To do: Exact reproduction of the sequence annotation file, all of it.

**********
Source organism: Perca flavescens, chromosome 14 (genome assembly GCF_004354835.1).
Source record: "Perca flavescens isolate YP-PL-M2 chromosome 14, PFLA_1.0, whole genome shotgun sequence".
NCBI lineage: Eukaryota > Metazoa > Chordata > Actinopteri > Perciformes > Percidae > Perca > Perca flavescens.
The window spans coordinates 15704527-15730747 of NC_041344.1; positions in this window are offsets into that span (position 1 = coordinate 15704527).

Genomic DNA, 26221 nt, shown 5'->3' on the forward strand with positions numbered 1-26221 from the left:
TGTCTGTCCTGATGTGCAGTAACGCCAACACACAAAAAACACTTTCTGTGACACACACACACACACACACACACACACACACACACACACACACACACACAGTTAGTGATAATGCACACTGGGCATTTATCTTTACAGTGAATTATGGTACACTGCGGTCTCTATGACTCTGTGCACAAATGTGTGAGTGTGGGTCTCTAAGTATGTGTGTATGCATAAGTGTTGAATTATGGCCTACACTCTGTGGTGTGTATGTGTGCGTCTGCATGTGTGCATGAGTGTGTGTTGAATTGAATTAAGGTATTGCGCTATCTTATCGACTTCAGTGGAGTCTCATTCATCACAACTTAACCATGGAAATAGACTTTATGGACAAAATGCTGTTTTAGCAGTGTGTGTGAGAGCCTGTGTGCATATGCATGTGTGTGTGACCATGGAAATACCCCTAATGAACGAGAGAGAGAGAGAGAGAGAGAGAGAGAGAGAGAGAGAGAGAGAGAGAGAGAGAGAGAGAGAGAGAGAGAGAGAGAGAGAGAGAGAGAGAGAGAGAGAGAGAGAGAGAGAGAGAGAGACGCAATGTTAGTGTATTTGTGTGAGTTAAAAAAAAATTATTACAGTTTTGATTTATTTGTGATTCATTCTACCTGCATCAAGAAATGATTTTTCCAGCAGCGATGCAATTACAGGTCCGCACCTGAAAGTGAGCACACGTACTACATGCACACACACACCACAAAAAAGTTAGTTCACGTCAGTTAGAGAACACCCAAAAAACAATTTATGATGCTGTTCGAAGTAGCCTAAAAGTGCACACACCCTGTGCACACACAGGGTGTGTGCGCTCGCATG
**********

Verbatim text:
Source organism: Perca flavescens, chromosome 14 (genome assembly GCF_004354835.1).
Source record: "Perca flavescens isolate YP-PL-M2 chromosome 14, PFLA_1.0, whole genome shotgun sequence".
NCBI lineage: Eukaryota > Metazoa > Chordata > Actinopteri > Perciformes > Percidae > Perca > Perca flavescens.
The window spans coordinates 15704527-15730747 of NC_041344.1; positions in this window are offsets into that span (position 1 = coordinate 15704527).

Genomic DNA, 26221 nt, shown 5'->3' on the forward strand with positions numbered 1-26221 from the left:
TGTCTGTCCTGATGTGCAGTAACGCCAACACACAAAAAACACTTTCTGTGACACACACACACACACACACACACACACACACACACACACACACACACACAGTTAGTGATAATGCACACTGGGCATTTATCTTTACAGTGAATTATGGTACACTGCGGTCTCTATGACTCTGTGCACAAATGTGTGAGTGTGGGTCTCTAAGTATGTGTGTATGCATAAGTGTTGAATTATGGCCTACACTCTGTGGTGTGTATGTGTGCGTCTGCATGTGTGCATGAGTGTGTGTTGAATTGAATTAAGGTATTGCGCTATCTTATCGACTTCAGTGGAGTCTCATTCATCACAACTTAACCATGGAAATAGACTTTATGGACAAAATGCTGTTTTAGCAGTGTGTGTGAGAGCCTGTGTGCATATGCATGTGTGTGTGACCATGGAAATACCCCTAATGAACGAGAGAGAGAGAGAGAGAGAGAGAGAGAGAGAGAGAGAGAGAGAGAGAGAGAGAGAGAGAGAGAGAGAGAGAGAGAGAGAGAGAGAGAGAGAGAGAGAGAGAGAGAGAGAGAGAGAGACGCAATGTTAGTGTATTTGTGTGAGTTAAAAAAAAATTATTACAGTTTTGATTTATTTGTGATTCATTCTACCTGCATCAAGAAATGATTTTTCCAGCAGCGATGCAATTACAGGTCCGCACCTGAAAGTGAGCACACGTACTACATGCACACACACACCACAAAAAAGTTAGTTCACGTCAGTTAGAGAACACCCAAAAAACAATTTATGATGCTGTTCGAAGTAGCCTAAAAGTGCACACACCCTGTGCACACACAGGGTGTGTGCGCTCGCATG